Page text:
Use of N-acetyl-cysteine to Prevent Nephrotoxicity Associated with Iodinated Contrast Agents
Mayank K. Mittal, Kanupriya Jain, Harsh Agrawal, Poonam Velagapudi, Sonal Dhuper and Arun Kumar
Affiliation: Division of Cardiovascular Medicine, University of Missouri School of Medicine, One Hospital Drive, CE 306 Columbia, MO 65212, USA.
Keywords: Acetylcysteine/therapeutic use, angiography/adverse effects, contrast media/adverse effects, humans, kidney
diseases/chemically induced, kidney diseases/prevention & control.
Contrast induced nephropathy (CIN) is an iatrogenic form of acute kidney injury (AKI) with variable but
growing prevalence secondary to increased need for contrast administration during medical investigations such as
coronary angiography. The mechanism of CIN is complex and poorly understood but is believed to be secondary to renal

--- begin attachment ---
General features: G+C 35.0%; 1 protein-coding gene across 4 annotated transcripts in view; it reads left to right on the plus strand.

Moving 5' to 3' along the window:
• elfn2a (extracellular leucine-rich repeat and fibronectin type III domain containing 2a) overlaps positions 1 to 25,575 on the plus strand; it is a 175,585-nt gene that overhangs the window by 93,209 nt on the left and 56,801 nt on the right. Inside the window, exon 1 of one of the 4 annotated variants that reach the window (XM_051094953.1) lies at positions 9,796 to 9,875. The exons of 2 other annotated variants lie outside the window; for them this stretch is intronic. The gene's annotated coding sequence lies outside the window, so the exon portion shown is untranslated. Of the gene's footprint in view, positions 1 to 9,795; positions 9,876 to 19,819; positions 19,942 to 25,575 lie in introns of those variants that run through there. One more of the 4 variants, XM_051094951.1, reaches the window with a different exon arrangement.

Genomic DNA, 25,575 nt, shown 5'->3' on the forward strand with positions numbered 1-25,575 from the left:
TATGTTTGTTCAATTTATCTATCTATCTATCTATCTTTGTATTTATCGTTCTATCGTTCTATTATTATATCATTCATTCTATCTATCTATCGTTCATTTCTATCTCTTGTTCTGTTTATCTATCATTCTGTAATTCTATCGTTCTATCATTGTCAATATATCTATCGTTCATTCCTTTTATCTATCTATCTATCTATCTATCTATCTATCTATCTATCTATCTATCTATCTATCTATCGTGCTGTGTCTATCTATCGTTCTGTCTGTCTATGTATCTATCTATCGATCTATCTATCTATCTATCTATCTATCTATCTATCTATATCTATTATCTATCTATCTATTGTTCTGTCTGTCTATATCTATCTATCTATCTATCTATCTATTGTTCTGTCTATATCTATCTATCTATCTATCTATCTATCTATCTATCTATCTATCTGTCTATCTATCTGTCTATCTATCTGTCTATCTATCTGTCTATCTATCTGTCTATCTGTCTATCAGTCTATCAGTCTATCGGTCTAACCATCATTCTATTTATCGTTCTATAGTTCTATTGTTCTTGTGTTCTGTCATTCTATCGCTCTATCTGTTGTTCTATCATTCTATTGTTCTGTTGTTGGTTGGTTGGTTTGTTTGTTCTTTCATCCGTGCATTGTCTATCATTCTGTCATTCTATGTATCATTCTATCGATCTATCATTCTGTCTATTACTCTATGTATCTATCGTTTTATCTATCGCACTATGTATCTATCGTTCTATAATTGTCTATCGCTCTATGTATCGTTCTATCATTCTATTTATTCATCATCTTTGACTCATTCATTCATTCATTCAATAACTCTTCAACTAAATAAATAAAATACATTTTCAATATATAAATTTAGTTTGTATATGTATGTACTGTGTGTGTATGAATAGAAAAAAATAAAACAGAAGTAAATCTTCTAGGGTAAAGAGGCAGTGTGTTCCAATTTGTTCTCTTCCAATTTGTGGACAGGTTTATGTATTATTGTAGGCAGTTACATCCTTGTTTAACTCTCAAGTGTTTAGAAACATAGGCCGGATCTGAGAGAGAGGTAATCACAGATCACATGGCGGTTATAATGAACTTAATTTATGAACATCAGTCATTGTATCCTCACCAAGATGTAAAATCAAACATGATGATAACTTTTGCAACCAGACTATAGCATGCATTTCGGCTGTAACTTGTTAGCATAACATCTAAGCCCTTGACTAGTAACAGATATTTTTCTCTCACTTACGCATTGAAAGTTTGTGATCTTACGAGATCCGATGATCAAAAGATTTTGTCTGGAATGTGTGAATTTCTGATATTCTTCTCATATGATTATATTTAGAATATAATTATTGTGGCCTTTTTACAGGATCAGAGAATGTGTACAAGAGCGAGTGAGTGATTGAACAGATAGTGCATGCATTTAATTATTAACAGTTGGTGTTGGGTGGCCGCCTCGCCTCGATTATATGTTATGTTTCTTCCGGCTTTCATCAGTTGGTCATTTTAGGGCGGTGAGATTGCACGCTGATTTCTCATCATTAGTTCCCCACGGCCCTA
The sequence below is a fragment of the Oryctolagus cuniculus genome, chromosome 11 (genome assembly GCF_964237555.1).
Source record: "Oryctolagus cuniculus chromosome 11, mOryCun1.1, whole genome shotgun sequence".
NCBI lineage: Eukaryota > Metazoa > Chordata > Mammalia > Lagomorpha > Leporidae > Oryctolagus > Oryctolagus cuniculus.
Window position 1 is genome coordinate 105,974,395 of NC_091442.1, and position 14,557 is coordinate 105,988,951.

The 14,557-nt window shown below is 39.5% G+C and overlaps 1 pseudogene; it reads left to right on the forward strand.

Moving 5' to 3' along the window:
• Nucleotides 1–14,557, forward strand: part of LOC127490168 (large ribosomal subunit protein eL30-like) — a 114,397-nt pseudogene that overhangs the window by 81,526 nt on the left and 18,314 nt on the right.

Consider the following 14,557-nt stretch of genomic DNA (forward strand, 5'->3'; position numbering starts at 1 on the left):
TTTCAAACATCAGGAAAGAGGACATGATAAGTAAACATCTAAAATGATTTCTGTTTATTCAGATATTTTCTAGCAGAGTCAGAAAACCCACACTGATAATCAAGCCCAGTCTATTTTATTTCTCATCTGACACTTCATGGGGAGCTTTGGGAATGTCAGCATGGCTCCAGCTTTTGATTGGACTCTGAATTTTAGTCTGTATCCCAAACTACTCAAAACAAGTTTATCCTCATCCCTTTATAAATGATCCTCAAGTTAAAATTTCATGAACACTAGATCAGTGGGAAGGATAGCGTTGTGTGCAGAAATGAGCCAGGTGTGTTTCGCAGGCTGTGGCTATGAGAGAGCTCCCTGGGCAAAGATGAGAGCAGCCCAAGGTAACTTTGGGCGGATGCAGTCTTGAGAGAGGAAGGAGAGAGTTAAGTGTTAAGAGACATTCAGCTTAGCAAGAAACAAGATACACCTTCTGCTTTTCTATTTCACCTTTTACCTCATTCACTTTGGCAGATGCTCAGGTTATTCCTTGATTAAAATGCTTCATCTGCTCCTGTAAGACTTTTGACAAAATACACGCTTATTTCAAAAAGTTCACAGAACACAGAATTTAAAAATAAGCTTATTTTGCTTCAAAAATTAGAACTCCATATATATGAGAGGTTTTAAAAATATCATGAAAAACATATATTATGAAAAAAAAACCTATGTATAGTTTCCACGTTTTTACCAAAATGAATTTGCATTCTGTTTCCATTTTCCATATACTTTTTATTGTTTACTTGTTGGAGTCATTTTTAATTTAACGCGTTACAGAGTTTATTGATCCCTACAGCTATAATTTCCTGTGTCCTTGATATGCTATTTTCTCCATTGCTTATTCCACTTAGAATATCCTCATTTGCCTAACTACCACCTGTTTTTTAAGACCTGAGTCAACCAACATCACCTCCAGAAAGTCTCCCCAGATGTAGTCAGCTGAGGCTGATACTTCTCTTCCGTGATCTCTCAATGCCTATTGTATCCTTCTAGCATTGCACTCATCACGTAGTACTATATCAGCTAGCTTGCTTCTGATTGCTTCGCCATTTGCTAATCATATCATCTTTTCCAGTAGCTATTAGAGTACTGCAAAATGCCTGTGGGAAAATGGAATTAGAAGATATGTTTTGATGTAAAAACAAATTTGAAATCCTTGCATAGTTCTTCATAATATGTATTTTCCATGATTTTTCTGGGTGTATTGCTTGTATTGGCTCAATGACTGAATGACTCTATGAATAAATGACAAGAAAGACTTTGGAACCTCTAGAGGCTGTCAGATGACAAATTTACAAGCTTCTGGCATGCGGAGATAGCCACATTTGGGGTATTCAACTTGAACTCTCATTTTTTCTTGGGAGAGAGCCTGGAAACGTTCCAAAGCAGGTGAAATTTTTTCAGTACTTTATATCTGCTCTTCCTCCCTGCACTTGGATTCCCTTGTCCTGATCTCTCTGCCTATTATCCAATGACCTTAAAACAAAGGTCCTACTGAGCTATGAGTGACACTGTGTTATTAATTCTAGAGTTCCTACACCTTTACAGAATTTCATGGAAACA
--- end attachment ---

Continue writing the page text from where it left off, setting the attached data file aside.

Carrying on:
medullary hypoxia secondary to direct tubular toxicity from the contrast media and vasoconstriction. N-acetylcysteine
(NAC) an antioxidant and vasodilator, has shown promising results in early investigations but failed to demonstrate
consistent results in subsequent clinical trials and their meta-analysis. In this review we aim to discuss pharmacological
properties of NAC and appraise the literature regarding the use of NAC for the prevention of CIN after coronary
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